Australia-based Macquarie Group is expanding onto another floor at Riverplace Tower on the Downtown Southbank.
The financial services company opened in Jacksonville in February 2016 on the fifth floor of the Southbank high-rise and had already leased the fourth story in anticipation of growth.
Now it’s moving into about half of that floor.
Brasfield & Gorrie LLC is the contractor for the $850,000 project to demolish the interior of 8,500 square feet of space. The city is reviewing a permit application.
The project includes demolition of all interior components including partitions, finishes, ceilings and more.
Riverplace Tower is at 1301 Riverplace Blvd.
A company spokesman in New York declined comment about the expansion, the number of employees in Jacksonville or plans to hire more.
Jobs posted online recently for Macquarie in Jacksonville include positions in tax accounting, financial control, financial accounting, product control, regulatory reporting, compliance analyst and financial analyst.
The global financial-services company started with 60 employees on the fifth floor and anticipated reaching 135 employees this year.
However, the two floors can accommodate 250.
“We are anticipating success,” said Glen Skarott, deputy group financial controller, as the office opened.
Skarott, based at the company’s headquarters in Sydney, Australia, started the Jacksonville operation. He led the site search that ended in Jacksonville after the company considered 17 cities in five countries.
Skarott, Macquarie executives and city and business leaders announced in July 2015 the company had chosen Jacksonville as a global banking shared-services office.
The team provides finance, accounting, tax and regulatory support and other services to Macquarie functions in the U.S. and in some European markets.
Its U.S. headquarters is in New York and it has offices around the country. The United States is a large growth market.
In coming to Jacksonville, Macquarie agreed to create 123 jobs by the end of this year and pay an average wage of $64,356, in addition to benefits.
Skarott said 800 applications were made for the initial Jacksonville jobs.
The first 60 employees comprised 40 local hires and 20 transfers from Macquarie Group offices in London, Hong Kong, India, New York, Houston and Sydney.
Jacksonville’s office was designed to comprise five teams: product control; legal entity control; regulatory reporting; tax reporting and compliance; and financial control.
Macquarie initially leased about 17,500 square feet on the fifth floor at Riverplace Tower. That space is set up for 125 employees, but could fit in more, Skarott said previously.
He said then that if Macquarie doesn’t need all of the fourth-floor space, it could sublease it, although Skarott said the preference was to use it.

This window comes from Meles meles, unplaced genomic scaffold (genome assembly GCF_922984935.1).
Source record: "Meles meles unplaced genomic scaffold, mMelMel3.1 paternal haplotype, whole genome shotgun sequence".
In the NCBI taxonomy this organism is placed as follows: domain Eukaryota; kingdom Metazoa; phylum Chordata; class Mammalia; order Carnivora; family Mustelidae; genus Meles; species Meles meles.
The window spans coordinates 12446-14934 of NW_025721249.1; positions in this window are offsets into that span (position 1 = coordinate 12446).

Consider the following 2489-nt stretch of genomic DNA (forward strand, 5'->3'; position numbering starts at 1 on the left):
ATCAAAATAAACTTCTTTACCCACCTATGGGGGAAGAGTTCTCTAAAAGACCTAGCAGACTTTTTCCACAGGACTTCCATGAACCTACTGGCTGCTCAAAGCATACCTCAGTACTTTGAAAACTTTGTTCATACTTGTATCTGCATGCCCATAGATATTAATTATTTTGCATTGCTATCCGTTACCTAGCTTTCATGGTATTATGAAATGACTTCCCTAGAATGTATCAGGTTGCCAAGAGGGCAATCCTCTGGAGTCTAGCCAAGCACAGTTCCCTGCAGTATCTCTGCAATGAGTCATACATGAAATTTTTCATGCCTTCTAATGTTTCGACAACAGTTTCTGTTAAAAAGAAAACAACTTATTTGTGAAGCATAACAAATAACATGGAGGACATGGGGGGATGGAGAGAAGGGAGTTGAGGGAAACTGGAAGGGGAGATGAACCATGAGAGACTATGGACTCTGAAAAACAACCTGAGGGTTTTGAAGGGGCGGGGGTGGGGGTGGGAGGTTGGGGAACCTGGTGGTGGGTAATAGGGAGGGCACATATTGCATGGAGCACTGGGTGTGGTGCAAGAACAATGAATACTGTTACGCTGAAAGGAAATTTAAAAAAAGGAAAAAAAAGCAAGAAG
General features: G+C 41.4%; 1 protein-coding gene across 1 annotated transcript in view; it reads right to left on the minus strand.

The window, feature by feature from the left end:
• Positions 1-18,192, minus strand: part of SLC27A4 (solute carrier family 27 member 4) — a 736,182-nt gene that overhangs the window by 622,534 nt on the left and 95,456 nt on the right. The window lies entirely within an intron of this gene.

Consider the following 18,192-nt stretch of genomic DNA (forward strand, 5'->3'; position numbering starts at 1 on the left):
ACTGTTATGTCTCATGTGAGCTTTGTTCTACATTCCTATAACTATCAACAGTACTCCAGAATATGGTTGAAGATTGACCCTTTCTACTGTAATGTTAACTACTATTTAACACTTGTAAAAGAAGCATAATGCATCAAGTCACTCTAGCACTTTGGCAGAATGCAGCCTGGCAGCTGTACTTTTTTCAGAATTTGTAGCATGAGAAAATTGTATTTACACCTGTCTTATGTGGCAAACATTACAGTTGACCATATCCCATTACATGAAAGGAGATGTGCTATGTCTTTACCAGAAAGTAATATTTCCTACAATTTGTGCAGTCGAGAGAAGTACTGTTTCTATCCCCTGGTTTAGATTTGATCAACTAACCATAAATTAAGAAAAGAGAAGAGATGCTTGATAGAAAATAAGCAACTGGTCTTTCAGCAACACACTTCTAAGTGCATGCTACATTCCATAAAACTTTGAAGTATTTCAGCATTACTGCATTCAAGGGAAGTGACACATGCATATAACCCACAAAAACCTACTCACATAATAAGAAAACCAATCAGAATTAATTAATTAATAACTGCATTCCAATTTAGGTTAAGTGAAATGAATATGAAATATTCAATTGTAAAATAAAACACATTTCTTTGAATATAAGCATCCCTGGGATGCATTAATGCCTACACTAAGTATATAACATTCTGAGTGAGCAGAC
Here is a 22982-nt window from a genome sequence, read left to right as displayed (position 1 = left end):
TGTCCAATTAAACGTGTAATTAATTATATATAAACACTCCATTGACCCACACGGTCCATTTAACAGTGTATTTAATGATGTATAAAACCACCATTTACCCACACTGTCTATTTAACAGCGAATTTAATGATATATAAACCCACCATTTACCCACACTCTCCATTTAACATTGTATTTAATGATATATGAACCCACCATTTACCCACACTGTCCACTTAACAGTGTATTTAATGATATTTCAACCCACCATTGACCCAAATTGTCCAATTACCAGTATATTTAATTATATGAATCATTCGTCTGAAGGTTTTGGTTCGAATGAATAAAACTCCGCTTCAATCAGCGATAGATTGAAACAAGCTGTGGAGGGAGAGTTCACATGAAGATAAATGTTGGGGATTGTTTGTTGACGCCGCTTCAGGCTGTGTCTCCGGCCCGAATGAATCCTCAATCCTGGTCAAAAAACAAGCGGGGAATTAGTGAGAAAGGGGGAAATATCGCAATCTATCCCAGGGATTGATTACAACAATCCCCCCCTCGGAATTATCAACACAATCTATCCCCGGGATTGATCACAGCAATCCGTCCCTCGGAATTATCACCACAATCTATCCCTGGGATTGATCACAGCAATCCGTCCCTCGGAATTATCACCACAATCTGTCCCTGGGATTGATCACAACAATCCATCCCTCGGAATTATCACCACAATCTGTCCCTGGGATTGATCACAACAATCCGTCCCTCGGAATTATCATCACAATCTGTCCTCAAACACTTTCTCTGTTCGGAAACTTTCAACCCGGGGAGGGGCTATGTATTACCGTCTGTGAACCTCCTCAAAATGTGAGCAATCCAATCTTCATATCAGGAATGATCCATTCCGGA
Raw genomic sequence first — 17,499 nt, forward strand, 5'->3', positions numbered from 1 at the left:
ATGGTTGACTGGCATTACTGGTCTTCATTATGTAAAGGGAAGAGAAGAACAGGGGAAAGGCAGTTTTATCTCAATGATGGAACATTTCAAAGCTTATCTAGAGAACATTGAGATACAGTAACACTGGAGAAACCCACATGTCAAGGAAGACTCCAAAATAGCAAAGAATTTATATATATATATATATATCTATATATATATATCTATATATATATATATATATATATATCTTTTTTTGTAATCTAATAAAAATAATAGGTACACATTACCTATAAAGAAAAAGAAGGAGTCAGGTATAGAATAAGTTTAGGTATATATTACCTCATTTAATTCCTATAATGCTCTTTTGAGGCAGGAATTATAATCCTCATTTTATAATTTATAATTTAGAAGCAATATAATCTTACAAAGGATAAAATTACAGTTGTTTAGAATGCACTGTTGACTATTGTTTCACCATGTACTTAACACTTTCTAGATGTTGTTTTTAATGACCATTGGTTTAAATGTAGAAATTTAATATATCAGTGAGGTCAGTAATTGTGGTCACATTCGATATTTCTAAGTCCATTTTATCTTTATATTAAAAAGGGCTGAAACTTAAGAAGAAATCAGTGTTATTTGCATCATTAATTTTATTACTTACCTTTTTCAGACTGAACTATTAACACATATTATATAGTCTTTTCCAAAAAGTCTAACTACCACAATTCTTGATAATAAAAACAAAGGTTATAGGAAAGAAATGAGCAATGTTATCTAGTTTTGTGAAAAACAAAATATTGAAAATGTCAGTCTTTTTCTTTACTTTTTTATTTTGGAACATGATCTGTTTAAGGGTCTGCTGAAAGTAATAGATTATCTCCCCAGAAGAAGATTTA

For those first 123 jobs, the City Council approved taxpayer incentives of $393,600, comprising a Qualified Target Industry grant of up to $147,600 and a training grant up to $246,000.
Macquarie also requested $1.37 million from the state, consisting of the QTI match of up to $590,400, a Quick Action Closing Fund up to $500,000 and a Quick Response Training Grant up to $282,900.
Macquarie said it expects to invest $2.2 million into improving its leased space. Adding in IT, equipment and furniture boosts that to at least $3.1 million.
Last June, the company appointed Anthony Glenn to lead the Jacksonville office starting July 5.
At the time, Macquarie employed about 70 people in Jacksonville and was recruiting about 30 more finance professionals.
It also had invested more than $3 million into the Riverplace Tower offices.
CSX completes 1,000-job layoffs
Jacksonville-based CSX Corp. said its 1,000-job layoff is complete.
The layoff was announced Feb. 21.
On March 8, CSX said it had concluded its involuntary separation program, with about 800 management positions eliminated, including about 500 in Jacksonville across multiple locations and subsidiaries.
The remaining 200 positions now are gone.
Spokesman Rob Doolittle said no further actions under that layoff are anticipated. He said those whose jobs were abolished will receive severance benefits and outplacement services.
“These employees made important contributions, and the company is deeply grateful for their service,” Doolittle said in an emailed statement.
The layoffs came as new CEO Hunter Harrison, known as a railroad cost-cutter and a turnaround expert, took the job.
Doolittle said the 200 jobs were management positions in Jacksonville and across the CSX network.